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that would be the gentle vie braggs. so i bring some food, right? >> hurry up, dan, do it faster, let's see what happens. >> within ten seconds. >> now. >> it buzzes, it vibrates. >> reporter: this is vibrating. how can people get their hands on this? >> this is available in febru y february. what is interesting in 2006, there was a study in the united states showing that people eating more slowly eat 11% less calories. so that's why eating slowly is important. you can lose weight. the digestion will be much better. >> reporter: i love it. the hapifork.
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>> tell fabrice he's slimmed because he's having salmon, right and vegetables. it may not have anything to do with his fork. >> reporter: she's saying maybe it's because of the salmon and the vegetables. >> few tries is important, yes. >> reporter: we're going to be at ces for the next couple days showing you innovative technologies. this is one of many products we'll be features. >> awesome. i cannot wait to see the rest. dan simon is live for us in vegas. go to -- no, wait -- i just feel terrible that i said that and he actually repeated it. we'll be back after the break. at 100 calories or less, there are plenty of reasons people are saying "progress-oh!" share your progress-oh! story on facebook.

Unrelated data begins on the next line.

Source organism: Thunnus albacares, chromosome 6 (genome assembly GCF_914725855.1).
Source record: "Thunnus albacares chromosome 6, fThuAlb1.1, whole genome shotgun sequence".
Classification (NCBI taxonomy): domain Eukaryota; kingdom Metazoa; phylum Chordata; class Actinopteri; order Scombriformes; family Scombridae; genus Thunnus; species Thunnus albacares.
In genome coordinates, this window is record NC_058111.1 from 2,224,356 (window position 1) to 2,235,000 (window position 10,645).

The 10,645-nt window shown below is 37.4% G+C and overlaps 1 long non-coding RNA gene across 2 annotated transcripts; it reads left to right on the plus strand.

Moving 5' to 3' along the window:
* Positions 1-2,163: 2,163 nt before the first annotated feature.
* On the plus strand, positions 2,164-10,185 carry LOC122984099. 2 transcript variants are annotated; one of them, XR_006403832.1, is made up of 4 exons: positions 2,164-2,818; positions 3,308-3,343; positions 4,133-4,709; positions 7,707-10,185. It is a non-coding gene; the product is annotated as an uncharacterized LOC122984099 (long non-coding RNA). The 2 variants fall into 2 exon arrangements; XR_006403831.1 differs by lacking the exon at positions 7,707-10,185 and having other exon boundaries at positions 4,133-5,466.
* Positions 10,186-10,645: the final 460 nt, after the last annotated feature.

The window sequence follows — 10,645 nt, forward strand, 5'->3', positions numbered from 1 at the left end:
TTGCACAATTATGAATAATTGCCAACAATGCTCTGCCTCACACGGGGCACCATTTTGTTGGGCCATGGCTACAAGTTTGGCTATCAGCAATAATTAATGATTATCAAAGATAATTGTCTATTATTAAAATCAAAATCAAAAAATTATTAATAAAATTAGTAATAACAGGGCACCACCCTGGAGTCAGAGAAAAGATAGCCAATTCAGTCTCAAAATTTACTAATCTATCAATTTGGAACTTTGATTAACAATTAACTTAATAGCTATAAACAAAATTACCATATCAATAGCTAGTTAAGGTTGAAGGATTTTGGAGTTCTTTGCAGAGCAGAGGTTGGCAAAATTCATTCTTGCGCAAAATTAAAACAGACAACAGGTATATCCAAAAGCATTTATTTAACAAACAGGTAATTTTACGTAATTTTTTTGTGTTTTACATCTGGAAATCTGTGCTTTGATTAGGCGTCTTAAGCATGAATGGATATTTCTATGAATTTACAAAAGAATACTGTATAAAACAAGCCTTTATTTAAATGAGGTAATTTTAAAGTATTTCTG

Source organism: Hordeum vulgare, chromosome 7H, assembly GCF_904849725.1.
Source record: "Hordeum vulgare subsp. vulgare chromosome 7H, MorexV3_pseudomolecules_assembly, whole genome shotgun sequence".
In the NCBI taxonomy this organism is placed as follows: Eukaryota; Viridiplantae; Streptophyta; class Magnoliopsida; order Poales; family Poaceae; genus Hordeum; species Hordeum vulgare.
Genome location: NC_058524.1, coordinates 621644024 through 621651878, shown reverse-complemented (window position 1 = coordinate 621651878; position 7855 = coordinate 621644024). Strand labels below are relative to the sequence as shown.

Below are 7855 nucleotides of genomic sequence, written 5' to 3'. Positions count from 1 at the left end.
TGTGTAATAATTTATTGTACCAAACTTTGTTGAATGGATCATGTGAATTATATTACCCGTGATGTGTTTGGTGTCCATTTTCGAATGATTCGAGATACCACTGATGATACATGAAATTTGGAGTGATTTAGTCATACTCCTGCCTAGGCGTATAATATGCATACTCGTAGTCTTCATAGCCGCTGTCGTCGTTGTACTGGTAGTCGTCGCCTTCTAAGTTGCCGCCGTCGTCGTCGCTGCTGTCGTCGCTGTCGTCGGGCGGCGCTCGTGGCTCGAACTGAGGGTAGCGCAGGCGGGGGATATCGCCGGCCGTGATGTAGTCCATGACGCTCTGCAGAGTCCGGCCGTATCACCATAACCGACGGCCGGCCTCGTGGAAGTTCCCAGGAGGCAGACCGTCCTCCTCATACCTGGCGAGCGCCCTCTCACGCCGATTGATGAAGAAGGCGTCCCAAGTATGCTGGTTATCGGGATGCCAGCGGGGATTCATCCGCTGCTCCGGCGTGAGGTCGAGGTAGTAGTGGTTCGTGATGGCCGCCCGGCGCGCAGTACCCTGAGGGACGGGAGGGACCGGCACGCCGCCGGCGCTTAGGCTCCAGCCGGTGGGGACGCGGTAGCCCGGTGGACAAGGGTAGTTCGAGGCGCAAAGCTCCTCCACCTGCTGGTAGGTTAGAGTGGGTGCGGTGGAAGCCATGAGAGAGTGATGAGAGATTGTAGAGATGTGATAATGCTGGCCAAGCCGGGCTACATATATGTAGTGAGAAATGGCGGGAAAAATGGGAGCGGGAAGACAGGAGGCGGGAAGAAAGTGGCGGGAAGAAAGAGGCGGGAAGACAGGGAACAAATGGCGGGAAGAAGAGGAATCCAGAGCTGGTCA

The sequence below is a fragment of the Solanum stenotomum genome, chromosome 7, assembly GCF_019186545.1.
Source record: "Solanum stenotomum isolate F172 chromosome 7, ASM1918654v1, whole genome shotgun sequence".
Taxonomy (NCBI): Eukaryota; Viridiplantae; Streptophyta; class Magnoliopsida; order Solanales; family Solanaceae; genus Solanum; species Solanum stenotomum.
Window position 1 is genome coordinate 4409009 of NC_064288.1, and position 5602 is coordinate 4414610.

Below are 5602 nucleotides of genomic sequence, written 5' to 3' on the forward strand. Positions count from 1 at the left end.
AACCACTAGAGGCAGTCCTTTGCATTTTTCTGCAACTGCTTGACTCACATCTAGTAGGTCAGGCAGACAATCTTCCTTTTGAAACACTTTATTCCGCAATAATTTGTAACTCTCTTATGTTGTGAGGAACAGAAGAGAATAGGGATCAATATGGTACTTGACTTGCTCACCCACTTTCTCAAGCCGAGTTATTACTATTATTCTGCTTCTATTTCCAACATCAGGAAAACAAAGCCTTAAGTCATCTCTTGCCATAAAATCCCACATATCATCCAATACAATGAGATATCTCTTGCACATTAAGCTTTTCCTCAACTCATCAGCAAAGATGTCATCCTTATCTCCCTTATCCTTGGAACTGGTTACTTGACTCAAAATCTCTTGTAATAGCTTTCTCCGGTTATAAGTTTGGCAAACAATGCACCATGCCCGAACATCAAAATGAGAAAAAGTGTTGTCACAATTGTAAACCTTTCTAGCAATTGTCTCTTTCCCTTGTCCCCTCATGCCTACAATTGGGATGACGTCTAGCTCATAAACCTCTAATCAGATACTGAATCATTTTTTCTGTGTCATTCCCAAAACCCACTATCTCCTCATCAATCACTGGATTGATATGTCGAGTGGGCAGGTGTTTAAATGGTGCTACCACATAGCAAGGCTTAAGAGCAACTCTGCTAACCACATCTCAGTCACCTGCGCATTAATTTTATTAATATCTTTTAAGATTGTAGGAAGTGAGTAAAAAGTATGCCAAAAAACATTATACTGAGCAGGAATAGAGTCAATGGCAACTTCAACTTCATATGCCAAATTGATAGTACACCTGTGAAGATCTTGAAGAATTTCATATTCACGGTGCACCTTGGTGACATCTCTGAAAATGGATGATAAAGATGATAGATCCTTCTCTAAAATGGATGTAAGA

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♪ ♪ rebel, rebel hot tramp i love you so♪ >> so this is one of my favorite songs. i don't know if you remember this or not, depends how old you are, but this is david bowie belting out "rebel, rebel" and the awesome technology of the '70s in '74. if you think that lady gaga is the most outrageous singer today, i'm sorry, eye patch and
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spiky orange mullet, that was awesome stuff. he was so out front with his antics long before gaga or anybody else of her ilk was even born. take a peek-see at this. ♪ not space odd did, just odd. but this is new bowie, folks, his first new sing until ten years. it's called "where are we now" and it's coming on his 66th birthday. david bowie's 66. here to talk about this with me is showbiz tonight anchor a.j. hammer. am i nerding out because i love bowie to much. >> no. you ask do you remember "rebel, rebel "s it gets played on classic rock radio everywhere today.